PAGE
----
At the school board’s Monday meeting, four parents spoke in favor of bringing students back to school five days per week, and three said they supported an all-virtual school year, citing safety reasons.
Several teachers also urged the board to consider additional safety precautions, some asking for masks, others asking for an all-virtual school year in light of the virus.
In Eau Claire County, daily new cases have risen by 50% in the first two weeks of July compared with the last two weeks of June, and consistently about a third of people who test positive don’t have any connection to a known case, according to county data. Total cases of the virus have topped 400, and two coronavirus patients in the county have died.
The school district will follow the guidelines of the Eau Claire City-County Health Department, administrators said.
But it’s a possibility that during the school year, the Health Department may step in to close school buildings or classrooms if there’s an outbreak of COVID-19, said Lieske Giese, the department’s director, on Monday. It’s something that happens “rarely” with other diseases, she said, but “it could happen with COVID-19.”
NOTE: This story has been updated to reflect that fall classes will begin on Sept. 1.
Beginning Friday, county operations could be closed one day each month for the remainder of 2020.
The Eau Claire County Board was scheduled to consider a resolution implementing the action during its meeting Tuesday night to lower spending amid financial challenges caused by COVID-19. The County Board did not vote on the proposal by Leader-Telegram press time Tuesday night, partly due to delays caused by technical issues.
If approved, employees would not work nor receive pay during those closure days. Law enforcement, airport, Meals on Wheels and 24-hour operations workers are exempt from the furloughs. If necessary, the resolution allows county highway staff to work on furlough days if emergency activities like snow removal are required. The first furlough day is scheduled for Friday, July 24. The county would also be closed Aug. 21, Sep. 18, Oct. 16, Nov. 13 and Dec. 18, all of which are Fridays.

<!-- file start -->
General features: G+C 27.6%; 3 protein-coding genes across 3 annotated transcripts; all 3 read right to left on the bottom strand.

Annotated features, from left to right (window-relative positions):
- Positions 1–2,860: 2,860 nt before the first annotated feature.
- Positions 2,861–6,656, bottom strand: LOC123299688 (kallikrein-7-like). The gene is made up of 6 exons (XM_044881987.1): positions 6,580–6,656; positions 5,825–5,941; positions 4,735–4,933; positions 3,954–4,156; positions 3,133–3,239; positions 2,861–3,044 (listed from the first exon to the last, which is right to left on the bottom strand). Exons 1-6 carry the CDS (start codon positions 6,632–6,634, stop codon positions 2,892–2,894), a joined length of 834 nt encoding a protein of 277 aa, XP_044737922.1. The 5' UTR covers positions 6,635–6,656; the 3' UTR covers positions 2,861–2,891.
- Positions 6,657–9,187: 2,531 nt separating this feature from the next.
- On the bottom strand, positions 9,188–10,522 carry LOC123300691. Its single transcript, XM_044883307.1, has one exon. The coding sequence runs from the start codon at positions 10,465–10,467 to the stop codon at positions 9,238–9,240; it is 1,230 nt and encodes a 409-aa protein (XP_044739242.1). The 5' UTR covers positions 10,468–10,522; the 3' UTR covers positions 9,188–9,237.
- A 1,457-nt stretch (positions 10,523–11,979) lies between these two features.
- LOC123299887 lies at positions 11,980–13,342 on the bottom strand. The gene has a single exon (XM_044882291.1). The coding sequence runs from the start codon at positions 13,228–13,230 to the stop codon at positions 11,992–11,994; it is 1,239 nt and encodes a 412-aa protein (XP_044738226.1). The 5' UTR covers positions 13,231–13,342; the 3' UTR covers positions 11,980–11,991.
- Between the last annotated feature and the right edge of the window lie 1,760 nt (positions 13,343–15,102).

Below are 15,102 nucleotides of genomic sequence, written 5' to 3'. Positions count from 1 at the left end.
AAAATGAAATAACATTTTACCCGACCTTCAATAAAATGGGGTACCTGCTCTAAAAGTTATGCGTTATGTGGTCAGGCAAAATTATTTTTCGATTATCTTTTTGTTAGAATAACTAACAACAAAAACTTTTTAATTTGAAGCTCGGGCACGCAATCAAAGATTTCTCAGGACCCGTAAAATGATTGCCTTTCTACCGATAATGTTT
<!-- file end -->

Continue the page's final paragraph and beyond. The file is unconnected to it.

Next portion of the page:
The resolution also suspends step increases for employees that were scheduled for July 1, which the county COVID-19 task force approved, effective immediately, during its June 24 meeting. Suspending pay raises means county spending on wages would decrease in 2020 by a total of about $238,000, according to county Finance Director Norb Kirk.
According to the resolution, the actions “will assist in erasing most of the projected deficit” of $1.7 million for 2020 caused by COVID-19. If the county’s financial health improves by the end of the year, County Administrator Kathryn Schauf can remove furlough days and retroactively apply step increases, with the approval of a majority of task force members.
Kirk provided projections regarding next year’s budget to the board. Based on initial department submissions, 2021 tax levy requests are about $38.91 million. Kirk estimates that the county will receive about $37.31 million in tax levy in 2021, resulting in an initial shortfall of about $1.6 million. That deficit includes the assumption made by Kirk that sales tax revenue will be about $750,000 less in 2021 than 2020.
Going forward, Kirk said financial risks include the unknown impact of coronavirus on sales tax collection; a potential decrease in state funding for various county programs; and courts activity decreasing in 2021.
Another item slated to be voted on by the County Board is a resolution declaring racism a public health crisis. If that resolution is approved, Eau Claire County would be added to the Wisconsin Public Health Association 2018 declaration that stated racism is a public health crisis. The Eau Claire City-County Health Department is part of that WPHA declaration as well, and the Health Department reviewed and supported the County Board resolution.